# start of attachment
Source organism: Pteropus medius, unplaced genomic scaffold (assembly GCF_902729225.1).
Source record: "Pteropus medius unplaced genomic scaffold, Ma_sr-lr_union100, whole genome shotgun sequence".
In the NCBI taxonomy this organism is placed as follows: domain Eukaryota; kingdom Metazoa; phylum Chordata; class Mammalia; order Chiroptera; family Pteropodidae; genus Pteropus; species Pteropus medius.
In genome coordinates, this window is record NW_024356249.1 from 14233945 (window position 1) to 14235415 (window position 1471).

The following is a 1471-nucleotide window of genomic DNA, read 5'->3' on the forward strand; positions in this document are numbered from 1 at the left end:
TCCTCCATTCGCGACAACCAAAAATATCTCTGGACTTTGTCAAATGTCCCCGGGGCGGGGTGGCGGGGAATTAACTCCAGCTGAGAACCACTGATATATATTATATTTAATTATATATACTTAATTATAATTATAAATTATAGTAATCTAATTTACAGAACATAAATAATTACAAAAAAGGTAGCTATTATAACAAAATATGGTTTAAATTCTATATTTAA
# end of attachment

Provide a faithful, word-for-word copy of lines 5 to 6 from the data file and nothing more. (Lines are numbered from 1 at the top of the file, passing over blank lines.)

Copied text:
The following is a 1471-nucleotide window of genomic DNA, read 5'->3' on the forward strand; positions in this document are numbered from 1 at the left end:
TCCTCCATTCGCGACAACCAAAAATATCTCTGGACTTTGTCAAATGTCCCCGGGGCGGGGTGGCGGGGAATTAACTCCAGCTGAGAACCACTGATATATATTATATTTAATTATATATACTTAATTATAATTATAAATTATAGTAATCTAATTTACAGAACATAAATAATTACAAAAAAGGTAGCTATTATAACAAAATATGGTTTAAATTCTATATTTAA